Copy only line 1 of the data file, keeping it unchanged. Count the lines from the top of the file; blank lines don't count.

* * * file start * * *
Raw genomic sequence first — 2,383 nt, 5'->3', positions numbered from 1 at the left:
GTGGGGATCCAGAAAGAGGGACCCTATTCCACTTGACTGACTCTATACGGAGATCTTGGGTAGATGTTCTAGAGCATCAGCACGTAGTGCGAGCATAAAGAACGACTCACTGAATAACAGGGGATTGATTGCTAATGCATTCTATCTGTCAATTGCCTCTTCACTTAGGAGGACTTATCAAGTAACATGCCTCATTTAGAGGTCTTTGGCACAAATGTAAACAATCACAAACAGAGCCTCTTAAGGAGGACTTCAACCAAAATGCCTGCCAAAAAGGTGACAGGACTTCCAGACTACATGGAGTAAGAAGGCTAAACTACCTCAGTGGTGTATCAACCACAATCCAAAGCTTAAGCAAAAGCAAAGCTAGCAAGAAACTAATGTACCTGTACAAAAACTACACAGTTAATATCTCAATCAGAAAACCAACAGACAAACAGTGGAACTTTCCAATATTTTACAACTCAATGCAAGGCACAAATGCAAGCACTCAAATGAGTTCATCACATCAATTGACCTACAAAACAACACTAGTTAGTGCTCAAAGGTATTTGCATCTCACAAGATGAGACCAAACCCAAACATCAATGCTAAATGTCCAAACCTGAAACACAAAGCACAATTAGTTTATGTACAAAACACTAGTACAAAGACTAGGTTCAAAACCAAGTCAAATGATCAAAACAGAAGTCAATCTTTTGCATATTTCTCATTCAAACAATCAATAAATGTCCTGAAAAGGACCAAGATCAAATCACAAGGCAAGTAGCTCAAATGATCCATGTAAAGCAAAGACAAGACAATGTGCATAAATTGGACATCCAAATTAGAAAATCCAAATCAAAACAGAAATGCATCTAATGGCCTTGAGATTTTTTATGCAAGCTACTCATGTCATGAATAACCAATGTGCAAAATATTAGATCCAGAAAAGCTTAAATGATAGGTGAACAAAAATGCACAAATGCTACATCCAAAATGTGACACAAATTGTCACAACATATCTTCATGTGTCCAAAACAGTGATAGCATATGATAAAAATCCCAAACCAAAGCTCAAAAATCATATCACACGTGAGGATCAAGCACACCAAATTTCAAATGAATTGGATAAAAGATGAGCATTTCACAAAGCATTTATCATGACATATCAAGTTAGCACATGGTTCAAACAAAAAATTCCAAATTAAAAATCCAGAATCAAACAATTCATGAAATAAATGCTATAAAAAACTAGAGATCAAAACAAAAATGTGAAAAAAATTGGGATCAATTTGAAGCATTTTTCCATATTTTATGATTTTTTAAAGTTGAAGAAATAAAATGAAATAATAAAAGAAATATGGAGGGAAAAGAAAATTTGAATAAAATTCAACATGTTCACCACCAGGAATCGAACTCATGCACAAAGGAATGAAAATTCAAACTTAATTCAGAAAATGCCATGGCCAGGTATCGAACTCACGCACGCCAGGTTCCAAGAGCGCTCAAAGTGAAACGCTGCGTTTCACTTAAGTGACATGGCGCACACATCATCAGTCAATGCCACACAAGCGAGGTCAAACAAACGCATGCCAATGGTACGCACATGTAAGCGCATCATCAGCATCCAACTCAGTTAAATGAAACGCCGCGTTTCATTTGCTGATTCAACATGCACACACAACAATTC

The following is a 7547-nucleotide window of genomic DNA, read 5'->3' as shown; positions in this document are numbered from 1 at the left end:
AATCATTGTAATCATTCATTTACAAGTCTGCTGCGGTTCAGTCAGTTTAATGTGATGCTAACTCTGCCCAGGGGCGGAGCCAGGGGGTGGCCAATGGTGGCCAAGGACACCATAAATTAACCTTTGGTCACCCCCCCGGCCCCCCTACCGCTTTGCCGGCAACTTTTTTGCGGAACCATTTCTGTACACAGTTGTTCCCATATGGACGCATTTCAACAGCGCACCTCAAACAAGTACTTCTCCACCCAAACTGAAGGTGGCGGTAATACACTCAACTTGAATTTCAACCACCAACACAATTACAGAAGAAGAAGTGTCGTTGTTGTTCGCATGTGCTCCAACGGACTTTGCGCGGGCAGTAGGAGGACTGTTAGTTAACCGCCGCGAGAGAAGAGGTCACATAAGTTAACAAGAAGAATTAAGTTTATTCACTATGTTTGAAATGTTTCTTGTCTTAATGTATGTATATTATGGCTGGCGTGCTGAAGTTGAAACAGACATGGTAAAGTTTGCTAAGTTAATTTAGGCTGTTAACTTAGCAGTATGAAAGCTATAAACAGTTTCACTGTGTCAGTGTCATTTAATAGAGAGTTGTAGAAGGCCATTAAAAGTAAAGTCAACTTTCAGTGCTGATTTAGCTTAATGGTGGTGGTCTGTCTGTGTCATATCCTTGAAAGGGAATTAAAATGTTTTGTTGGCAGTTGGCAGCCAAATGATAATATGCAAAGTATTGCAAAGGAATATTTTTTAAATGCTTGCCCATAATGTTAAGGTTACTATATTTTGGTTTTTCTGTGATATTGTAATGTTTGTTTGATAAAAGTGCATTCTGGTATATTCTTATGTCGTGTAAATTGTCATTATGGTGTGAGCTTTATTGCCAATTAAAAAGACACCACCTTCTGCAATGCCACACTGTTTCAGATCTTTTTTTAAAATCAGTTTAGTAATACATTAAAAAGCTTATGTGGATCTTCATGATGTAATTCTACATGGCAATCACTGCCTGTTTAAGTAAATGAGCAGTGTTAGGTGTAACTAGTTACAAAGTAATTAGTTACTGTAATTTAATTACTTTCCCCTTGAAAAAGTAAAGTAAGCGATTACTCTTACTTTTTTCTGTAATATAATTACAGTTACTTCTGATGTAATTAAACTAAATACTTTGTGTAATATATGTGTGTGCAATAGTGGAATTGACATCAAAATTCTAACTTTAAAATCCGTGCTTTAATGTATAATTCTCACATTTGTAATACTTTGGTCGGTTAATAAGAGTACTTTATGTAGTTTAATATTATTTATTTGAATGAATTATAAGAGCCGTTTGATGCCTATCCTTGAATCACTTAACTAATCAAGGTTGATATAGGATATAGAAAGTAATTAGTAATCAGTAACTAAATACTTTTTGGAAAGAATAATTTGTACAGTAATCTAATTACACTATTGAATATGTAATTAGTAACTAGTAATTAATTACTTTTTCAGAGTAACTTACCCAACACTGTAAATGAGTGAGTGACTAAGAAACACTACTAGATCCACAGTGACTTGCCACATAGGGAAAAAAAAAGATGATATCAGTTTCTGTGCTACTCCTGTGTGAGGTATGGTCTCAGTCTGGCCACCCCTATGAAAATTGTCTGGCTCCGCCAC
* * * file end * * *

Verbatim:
Raw genomic sequence first — 2,383 nt, 5'->3', positions numbered from 1 at the left: